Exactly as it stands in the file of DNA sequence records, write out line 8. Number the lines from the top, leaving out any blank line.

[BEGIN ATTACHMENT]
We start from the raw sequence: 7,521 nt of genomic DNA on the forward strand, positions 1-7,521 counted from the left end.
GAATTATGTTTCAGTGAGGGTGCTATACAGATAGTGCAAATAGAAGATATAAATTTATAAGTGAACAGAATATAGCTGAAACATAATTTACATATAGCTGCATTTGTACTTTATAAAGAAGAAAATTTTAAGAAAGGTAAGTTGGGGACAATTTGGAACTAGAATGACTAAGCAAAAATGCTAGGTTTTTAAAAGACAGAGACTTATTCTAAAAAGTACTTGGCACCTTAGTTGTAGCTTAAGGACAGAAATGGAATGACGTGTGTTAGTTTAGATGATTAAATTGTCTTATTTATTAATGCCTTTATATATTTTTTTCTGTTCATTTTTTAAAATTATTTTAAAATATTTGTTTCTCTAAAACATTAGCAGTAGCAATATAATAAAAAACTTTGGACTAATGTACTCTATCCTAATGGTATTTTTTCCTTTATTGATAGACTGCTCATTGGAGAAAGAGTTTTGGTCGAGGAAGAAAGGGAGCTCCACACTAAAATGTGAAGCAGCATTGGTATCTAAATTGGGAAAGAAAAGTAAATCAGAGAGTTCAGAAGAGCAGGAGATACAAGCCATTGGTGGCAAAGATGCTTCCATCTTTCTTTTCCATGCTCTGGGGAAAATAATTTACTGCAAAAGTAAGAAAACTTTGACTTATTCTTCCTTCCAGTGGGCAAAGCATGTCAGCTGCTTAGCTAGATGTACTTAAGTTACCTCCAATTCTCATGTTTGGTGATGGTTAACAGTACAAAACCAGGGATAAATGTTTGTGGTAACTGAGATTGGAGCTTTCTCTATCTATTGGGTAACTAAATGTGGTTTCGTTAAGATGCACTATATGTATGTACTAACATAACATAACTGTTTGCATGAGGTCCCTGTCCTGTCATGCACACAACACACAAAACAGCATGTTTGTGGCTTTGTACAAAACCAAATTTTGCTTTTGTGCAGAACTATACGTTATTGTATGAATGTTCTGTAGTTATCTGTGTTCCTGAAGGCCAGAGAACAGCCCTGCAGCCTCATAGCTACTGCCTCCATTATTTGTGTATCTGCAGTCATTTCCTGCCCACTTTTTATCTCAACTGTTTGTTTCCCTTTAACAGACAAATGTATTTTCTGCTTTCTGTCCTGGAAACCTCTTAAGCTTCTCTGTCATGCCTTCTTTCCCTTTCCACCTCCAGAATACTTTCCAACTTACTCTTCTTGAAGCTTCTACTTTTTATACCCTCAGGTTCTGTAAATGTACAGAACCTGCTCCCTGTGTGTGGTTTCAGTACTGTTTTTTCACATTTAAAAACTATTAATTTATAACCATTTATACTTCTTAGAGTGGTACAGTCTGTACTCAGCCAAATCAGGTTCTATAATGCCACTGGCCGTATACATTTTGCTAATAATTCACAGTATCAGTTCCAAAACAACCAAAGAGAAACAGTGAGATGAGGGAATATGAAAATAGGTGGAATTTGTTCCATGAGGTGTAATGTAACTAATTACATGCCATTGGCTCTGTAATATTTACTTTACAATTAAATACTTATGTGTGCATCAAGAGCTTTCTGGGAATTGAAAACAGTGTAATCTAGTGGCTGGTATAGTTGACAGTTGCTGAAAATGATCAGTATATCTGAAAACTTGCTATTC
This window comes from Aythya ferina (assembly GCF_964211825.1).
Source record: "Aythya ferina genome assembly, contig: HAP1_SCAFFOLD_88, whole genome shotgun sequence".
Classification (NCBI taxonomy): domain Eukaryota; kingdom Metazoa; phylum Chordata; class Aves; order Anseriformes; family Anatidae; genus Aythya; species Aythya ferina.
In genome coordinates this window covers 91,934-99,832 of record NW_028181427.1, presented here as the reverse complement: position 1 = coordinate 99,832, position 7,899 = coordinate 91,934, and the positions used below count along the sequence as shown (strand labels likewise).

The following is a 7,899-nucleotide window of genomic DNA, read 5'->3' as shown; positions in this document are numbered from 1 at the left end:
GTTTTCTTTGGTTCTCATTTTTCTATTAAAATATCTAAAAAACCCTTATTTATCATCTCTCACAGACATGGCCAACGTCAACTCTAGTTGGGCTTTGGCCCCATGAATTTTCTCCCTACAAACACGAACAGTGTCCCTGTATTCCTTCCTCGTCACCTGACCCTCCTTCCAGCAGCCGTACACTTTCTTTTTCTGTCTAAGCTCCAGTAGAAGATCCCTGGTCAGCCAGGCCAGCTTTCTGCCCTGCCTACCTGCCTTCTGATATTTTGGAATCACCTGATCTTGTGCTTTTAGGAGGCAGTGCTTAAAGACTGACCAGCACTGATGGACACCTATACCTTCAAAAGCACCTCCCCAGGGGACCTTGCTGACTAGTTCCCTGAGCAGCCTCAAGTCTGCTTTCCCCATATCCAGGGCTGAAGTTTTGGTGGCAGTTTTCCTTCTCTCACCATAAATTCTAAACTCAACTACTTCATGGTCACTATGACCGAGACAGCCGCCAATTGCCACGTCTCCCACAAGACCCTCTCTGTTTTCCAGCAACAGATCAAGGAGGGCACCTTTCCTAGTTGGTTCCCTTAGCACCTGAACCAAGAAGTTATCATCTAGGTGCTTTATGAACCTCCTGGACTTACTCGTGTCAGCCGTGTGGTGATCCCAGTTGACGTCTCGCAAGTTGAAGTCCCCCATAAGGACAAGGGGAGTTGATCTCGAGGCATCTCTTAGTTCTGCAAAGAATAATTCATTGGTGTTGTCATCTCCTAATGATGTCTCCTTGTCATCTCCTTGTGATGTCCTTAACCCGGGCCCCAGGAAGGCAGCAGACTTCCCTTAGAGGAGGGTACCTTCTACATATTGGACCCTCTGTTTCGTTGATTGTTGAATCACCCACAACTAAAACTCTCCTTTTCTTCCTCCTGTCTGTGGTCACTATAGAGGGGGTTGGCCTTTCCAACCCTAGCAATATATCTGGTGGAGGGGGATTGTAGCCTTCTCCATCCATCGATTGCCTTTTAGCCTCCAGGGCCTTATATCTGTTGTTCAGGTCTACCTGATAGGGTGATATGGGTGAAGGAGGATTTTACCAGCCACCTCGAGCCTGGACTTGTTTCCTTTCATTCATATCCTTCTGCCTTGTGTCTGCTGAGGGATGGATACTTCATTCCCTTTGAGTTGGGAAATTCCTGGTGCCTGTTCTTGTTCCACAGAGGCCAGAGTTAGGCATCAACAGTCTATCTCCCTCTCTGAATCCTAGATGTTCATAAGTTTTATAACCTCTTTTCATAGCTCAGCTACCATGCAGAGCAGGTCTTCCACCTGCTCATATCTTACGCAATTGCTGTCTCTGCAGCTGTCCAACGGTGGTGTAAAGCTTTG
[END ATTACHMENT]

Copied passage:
GTTTTCTTTGGTTCTCATTTTTCTATTAAAATATCTAAAAAACCCTTATTTATCATCTCTCACAGACATGGCCAACGTCAACTCTAGTTGGGCTTTGGCCCCATGAATTTTCTCCCTACAAACACGAACAGTGTCCCTGTATTCCTTCCTCGTCACCTGACCCTCCTTCCAGCAGCCGTACACTTTCTTTTTCTGTCTAAGCTCCAGTAGAAGATCCCTGGTCAGCCAGGCCAGCTTTCTGCCCTGCCTACCTGCCTTCTGATATTTTGGAATCACCTGATCTTGTGCTTTTAGGAGGCAGTGCTTAAAGACTGACCAGCACTGATGGACACCTATACCTTCAAAAGCACCTCCCCAGGGGACCTTGCTGACTAGTTCCCTGAGCAGCCTCAAGTCTGCTTTCCCCATATCCAGGGCTGAAGTTTTGGTGGCAGTTTTCCTTCTCTCACCATAAATTCTAAACTCAACTACTTCATGGTCACTATGACCGAGACAGCCGCCAATTGCCACGTCTCCCACAAGACCCTCTCTGTTTTCCAGCAACAGATCAAGGAGGGCACCTTTCCTAGTTGGTTCCCTTAGCACCTGAACCAAGAAGTTATCATCTAGGTGCTTTATGAACCTCCTGGACTTACTCGTGTCAGCCGTGTGGTGATCCCAGTTGACGTCTCGCAAGTTGAAGTCCCCCATAAGGACAAGGGGAGTTGATCTCGAGGCATCTCTTAGTTCTGCAAAGAATAATTCATTGGTGTTGTCATCTCCTAATGATGTCTCCTTGTCATCTCCTTGTGATGTCCTTAACCCGGGCCCCAGGAAGGCAGCAGACTTCCCTTAGAGGAGGGTACCTTCTACATATTGGACCCTCTGTTTCGTTGATTGTTGAATCACCCACAACTAAAACTCTCCTTTTCTTCCTCCTGTCTGTGGTCACTATAGAGGGGGTTGGCCTTTCCAACCCTAGCAATATATCTGGTGGAGGGGGATTGTAGCCTTCTCCATCCATCGATTGCCTTTTAGCCTCCAGGGCCTTATATCTGTTGTTCAGGTCTACCTGATAGGGTGATATGGGTGAAGGAGGATTTTACCAGCCACCTCGAGCCTGGACTTGTTTCCTTTCATTCATATCCTTCTGCCTTGTGTCTGCTGAGGGATGGATACTTCATTCCCTTTGAGTTGGGAAATTCCTGGTGCCTGTTCTTGTTCCACAGAGGCCAGAGTTAGGCATCAACAGTCTATCTCCCTCTCTGAATCCTAGATGTTCATAAGTTTTATAACCTCTTTTCATAGCTCAGCTACCATGCAGAGCAGGTCTTCCACCTGCTCATATCTTACGCAATTGCTGTCTCTGCAGCTGTCCAACGGTGGTGTAAAGCTTTG